29. 29. BP4: Strategic Planning 4-5 why categories can have both. 11. (5 minutes) Next review the Institutional Issues flipchart. Acknowledge the categories and be sure they include/relate to the following: credit and savings products, board issues, management issues, legal structure, human resources, ownership, administration, financing, financial management, etc. Ask if the participants would like to include any other categories or add other significant strengths and weaknesses to the wall cards. Show and explain BP4-O4 in summary. 12. (5 minutes) Ask for final comments and personal experiences to be shared on environmental analysis and institutional assessment. Distribute BP4-H1 "Context Analysis – Key Points" and BP4-H2: "Institutional Assessment – Key Points". 13. (5 minutes) Ask: How does analyzing the environment and institution in these categories fit into our strategic planning process? Facilitate discussion on how this step in strategic planning relates to previous steps by identifying how the environment or institution will hinder/facilitate the organization’s ability to achieve its mission and reach identified clients and be profitable! Note that it may become apparent at some point that the organization might need to review its mission based on the information gathered during the market research, environmental analysis and institutional assessment. Point out that that is why planning is called an iterative ongoing process! 14. (20 minutes) State that we are going to focus on social aspects. They have often been neglected but they are an integral part of the SWOT analysis. Hand out document BP4-D3: “SWOT analysis adjusted to social performance”. Ask participants to read the document and to underline the social aspects in the analysis of the PAGLAUM Cooperative in the Philippines : highlight in particular the cooperative's identified strengths, thanks to its clients' participation and its reputation to favor the poor; opportunities for strategic alliances with local NGOs to develop non-financial services for clients; identified threats in the face of increasing client over-indebtedness, acknowledgment of climate change and overexploitation of fish stocks which are a threat to client fishermen, etc. 15. (5 minutes) Ask and briefly discuss: What obstacles do you fore see that would make carrying out these assessments difficult? What can we do to overcome the difficulties? Answer: the lack of reliable or precise information about the context, the lack of clarity in the MFI's mission, which prevents a match between context analysis and goals to achieve, etc. 16. (10 Minutes) State: Let us apply the techniques of SWOT analysis to LEDA and see how they rate! Refer to LEDA case study parts 5, and 6: "Context Analysis"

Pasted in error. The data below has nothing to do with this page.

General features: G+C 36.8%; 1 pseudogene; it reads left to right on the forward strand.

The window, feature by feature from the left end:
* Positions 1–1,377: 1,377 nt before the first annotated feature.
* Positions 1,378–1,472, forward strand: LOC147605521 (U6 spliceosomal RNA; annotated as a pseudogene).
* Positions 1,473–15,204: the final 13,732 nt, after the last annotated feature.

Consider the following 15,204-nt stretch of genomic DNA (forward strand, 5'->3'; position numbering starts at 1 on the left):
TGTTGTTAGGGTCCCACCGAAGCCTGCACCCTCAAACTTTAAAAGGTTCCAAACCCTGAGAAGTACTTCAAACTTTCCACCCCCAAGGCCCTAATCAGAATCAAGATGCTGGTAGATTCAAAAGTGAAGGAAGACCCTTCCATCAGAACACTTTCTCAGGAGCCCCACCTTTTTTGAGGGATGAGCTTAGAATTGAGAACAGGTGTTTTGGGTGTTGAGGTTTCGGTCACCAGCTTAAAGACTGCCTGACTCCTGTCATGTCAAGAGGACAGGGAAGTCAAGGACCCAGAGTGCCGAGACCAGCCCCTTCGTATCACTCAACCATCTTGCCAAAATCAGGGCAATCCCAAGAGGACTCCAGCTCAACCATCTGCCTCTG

30. 30. BP4: Strategic Planning 4-6 and "Institutional Assessment." Allow a few minutes for individual reading. 17. (20 minutes) Refer to Case Part 7 (or Hand it out BP4-H3). Ask the group to complete the activity in groups of fours. (Divide the group into subgroups of 4. Choose a method of dividing the group that ensures each group has two people who worked on Environmental and two who worked on Institutional in the previous activity. For example, have ‘of the previous halves’ line up across from each other. Make subgroups by choosing two from each line to work together, this way each group has two people who worked on Environmental and two who worked on Institutional in their sub group.) Monitor group work of case problem. 18. (10 minutes) Return to plenary. Facilitate a large group discussion on the priorities identified for LEDA as noted in the subgroup activity. Facilitator should stay focused on the Priority areas. (Remember the participants have already discussed this for 20 minutes.) 19. (10 minutes) Ask: Once opportunities and threats, strengths and weaknesses are identified, what can we do about them? (Answers may include maximizing opportunities, overcoming threats, and turning potential threats into opportunities. Accentuate the positive, eliminate the negative!) While conducting this analysis, it is important to keep in mind the social goals in the institution's mission, so as to understand what the implications will be, both for the MFI and for its clients. Ask for examples. Facilitator should be prepared to provide local examples of an organization overcoming it weaknesses, turning threats into opportunities, for example by building alliances (e.g.: lobbying with national professional associations to change a regulatory framework which is too strict for rural funding, or working in a credit bureau, or sharing information between MFIs to avoid client multiple borrowing). Ask and discuss: What are the implications for LEDA in terms of its previously defined mission and targeted market, as well as to the development of their strategy? 20. (5 minutes) summarize and bridge to next section. Ask for outstanding questions. Ask: What is our next step now that we have examined our external and internal environments? Answer: LEDA has significant information so that they may begin to develop a strategy for planning its operations. Remind participants that things change! - Information must be constantly gathered and analyzed and incorporated into the planning process!